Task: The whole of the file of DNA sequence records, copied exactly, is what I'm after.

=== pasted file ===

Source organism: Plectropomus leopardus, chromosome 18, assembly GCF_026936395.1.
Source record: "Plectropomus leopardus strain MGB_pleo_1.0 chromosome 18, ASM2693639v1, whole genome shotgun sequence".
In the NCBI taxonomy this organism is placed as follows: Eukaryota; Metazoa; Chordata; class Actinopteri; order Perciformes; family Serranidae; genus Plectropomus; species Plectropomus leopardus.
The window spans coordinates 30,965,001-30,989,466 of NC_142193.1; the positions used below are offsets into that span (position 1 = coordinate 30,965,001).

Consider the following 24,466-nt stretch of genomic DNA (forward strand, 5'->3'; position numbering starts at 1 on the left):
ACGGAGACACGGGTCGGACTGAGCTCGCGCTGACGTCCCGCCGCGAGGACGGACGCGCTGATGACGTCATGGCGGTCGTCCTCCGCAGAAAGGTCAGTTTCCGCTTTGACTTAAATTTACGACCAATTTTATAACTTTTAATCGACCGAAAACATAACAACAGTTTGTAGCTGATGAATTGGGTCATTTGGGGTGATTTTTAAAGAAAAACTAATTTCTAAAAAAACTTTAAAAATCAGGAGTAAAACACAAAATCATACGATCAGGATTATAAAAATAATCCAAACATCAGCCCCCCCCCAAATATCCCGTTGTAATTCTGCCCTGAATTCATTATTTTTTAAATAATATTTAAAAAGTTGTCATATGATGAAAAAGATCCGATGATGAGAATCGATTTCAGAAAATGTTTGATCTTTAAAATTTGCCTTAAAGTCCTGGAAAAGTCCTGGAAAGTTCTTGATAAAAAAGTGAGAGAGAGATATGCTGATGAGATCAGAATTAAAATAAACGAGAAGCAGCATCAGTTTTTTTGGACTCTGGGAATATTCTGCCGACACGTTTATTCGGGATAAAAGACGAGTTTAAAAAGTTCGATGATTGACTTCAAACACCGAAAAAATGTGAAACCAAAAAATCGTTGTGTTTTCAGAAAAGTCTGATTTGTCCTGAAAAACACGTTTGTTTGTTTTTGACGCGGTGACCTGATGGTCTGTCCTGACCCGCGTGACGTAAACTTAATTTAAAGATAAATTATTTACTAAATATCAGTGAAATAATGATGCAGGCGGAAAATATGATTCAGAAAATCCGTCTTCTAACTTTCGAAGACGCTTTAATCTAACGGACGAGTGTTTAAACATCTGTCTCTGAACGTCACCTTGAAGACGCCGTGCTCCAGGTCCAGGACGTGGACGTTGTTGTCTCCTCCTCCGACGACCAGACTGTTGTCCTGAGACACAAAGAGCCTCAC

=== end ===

Source organism: Plectropomus leopardus, chromosome 18, assembly GCF_026936395.1.
Source record: "Plectropomus leopardus strain MGB_pleo_1.0 chromosome 18, ASM2693639v1, whole genome shotgun sequence".
In the NCBI taxonomy this organism is placed as follows: Eukaryota; Metazoa; Chordata; class Actinopteri; order Perciformes; family Serranidae; genus Plectropomus; species Plectropomus leopardus.
The window spans coordinates 30,965,001-30,989,466 of NC_142193.1; the positions used below are offsets into that span (position 1 = coordinate 30,965,001).

Consider the following 24,466-nt stretch of genomic DNA (forward strand, 5'->3'; position numbering starts at 1 on the left):
ACGGAGACACGGGTCGGACTGAGCTCGCGCTGACGTCCCGCCGCGAGGACGGACGCGCTGATGACGTCATGGCGGTCGTCCTCCGCAGAAAGGTCAGTTTCCGCTTTGACTTAAATTTACGACCAATTTTATAACTTTTAATCGACCGAAAACATAACAACAGTTTGTAGCTGATGAATTGGGTCATTTGGGGTGATTTTTAAAGAAAAACTAATTTCTAAAAAAACTTTAAAAATCAGGAGTAAAACACAAAATCATACGATCAGGATTATAAAAATAATCCAAACATCAGCCCCCCCCCAAATATCCCGTTGTAATTCTGCCCTGAATTCATTATTTTTTAAATAATATTTAAAAAGTTGTCATATGATGAAAAAGATCCGATGATGAGAATCGATTTCAGAAAATGTTTGATCTTTAAAATTTGCCTTAAAGTCCTGGAAAAGTCCTGGAAAGTTCTTGATAAAAAAGTGAGAGAGAGATATGCTGATGAGATCAGAATTAAAATAAACGAGAAGCAGCATCAGTTTTTTTGGACTCTGGGAATATTCTGCCGACACGTTTATTCGGGATAAAAGACGAGTTTAAAAAGTTCGATGATTGACTTCAAACACCGAAAAAATGTGAAACCAAAAAATCGTTGTGTTTTCAGAAAAGTCTGATTTGTCCTGAAAAACACGTTTGTTTGTTTTTGACGCGGTGACCTGATGGTCTGTCCTGACCCGCGTGACGTAAACTTAATTTAAAGATAAATTATTTACTAAATATCAGTGAAATAATGATGCAGGCGGAAAATATGATTCAGAAAATCCGTCTTCTAACTTTCGAAGACGCTTTAATCTAACGGACGAGTGTTTAAACATCTGTCTCTGAACGTCACCTTGAAGACGCCGTGCTCCAGGTCCAGGACGTGGACGTTGTTGTCTCCTCCTCCGACGACCAGACTGTTGTCCTGAGACACAAAGAGCCTCAC